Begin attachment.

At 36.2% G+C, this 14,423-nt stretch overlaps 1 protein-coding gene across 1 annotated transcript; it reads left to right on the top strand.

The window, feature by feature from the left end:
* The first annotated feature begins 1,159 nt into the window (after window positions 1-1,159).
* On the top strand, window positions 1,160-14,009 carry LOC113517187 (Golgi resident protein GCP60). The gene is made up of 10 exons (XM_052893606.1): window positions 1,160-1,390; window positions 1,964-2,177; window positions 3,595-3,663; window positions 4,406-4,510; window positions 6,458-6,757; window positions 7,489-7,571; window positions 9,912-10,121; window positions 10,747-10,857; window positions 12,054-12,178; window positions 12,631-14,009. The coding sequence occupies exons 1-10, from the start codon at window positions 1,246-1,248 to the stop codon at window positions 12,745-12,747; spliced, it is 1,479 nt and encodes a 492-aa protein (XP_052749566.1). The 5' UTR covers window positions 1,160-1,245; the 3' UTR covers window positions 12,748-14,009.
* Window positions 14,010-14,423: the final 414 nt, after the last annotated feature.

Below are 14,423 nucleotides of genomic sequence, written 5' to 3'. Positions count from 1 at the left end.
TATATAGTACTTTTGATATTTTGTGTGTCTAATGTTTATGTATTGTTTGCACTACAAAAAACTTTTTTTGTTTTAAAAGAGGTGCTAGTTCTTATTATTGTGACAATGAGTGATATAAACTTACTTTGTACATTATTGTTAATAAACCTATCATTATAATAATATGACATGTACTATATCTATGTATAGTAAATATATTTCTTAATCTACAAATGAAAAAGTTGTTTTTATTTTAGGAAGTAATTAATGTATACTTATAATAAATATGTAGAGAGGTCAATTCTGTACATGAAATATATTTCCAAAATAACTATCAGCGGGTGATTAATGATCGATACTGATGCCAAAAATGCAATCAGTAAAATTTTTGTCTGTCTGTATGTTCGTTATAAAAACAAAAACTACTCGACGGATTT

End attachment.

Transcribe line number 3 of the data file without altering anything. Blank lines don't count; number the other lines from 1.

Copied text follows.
* The first annotated feature begins 1,159 nt into the window (after window positions 1-1,159).